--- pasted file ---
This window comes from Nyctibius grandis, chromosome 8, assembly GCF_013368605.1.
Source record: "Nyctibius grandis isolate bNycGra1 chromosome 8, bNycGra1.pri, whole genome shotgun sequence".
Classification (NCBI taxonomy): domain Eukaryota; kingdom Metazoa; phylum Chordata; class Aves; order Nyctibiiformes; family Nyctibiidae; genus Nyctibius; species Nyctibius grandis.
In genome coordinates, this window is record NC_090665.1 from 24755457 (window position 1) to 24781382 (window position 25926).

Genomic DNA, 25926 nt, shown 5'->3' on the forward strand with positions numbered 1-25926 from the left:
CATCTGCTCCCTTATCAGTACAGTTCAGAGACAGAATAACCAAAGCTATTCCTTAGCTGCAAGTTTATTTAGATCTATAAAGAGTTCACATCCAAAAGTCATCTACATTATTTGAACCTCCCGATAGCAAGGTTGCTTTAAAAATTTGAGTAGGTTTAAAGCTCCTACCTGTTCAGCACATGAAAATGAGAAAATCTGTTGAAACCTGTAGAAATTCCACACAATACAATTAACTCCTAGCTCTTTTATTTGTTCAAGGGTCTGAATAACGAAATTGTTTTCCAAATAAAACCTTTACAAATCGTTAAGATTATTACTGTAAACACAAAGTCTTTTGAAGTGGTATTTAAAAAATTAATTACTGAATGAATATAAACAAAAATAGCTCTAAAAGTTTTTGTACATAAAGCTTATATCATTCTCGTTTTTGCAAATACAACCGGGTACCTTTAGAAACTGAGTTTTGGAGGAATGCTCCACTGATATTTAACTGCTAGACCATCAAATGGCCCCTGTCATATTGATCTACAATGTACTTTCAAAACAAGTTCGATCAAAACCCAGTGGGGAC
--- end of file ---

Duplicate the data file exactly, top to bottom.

This window comes from Nyctibius grandis, chromosome 8, assembly GCF_013368605.1.
Source record: "Nyctibius grandis isolate bNycGra1 chromosome 8, bNycGra1.pri, whole genome shotgun sequence".
Classification (NCBI taxonomy): domain Eukaryota; kingdom Metazoa; phylum Chordata; class Aves; order Nyctibiiformes; family Nyctibiidae; genus Nyctibius; species Nyctibius grandis.
In genome coordinates, this window is record NC_090665.1 from 24755457 (window position 1) to 24781382 (window position 25926).

Genomic DNA, 25926 nt, shown 5'->3' on the forward strand with positions numbered 1-25926 from the left:
CATCTGCTCCCTTATCAGTACAGTTCAGAGACAGAATAACCAAAGCTATTCCTTAGCTGCAAGTTTATTTAGATCTATAAAGAGTTCACATCCAAAAGTCATCTACATTATTTGAACCTCCCGATAGCAAGGTTGCTTTAAAAATTTGAGTAGGTTTAAAGCTCCTACCTGTTCAGCACATGAAAATGAGAAAATCTGTTGAAACCTGTAGAAATTCCACACAATACAATTAACTCCTAGCTCTTTTATTTGTTCAAGGGTCTGAATAACGAAATTGTTTTCCAAATAAAACCTTTACAAATCGTTAAGATTATTACTGTAAACACAAAGTCTTTTGAAGTGGTATTTAAAAAATTAATTACTGAATGAATATAAACAAAAATAGCTCTAAAAGTTTTTGTACATAAAGCTTATATCATTCTCGTTTTTGCAAATACAACCGGGTACCTTTAGAAACTGAGTTTTGGAGGAATGCTCCACTGATATTTAACTGCTAGACCATCAAATGGCCCCTGTCATATTGATCTACAATGTACTTTCAAAACAAGTTCGATCAAAACCCAGTGGGGAC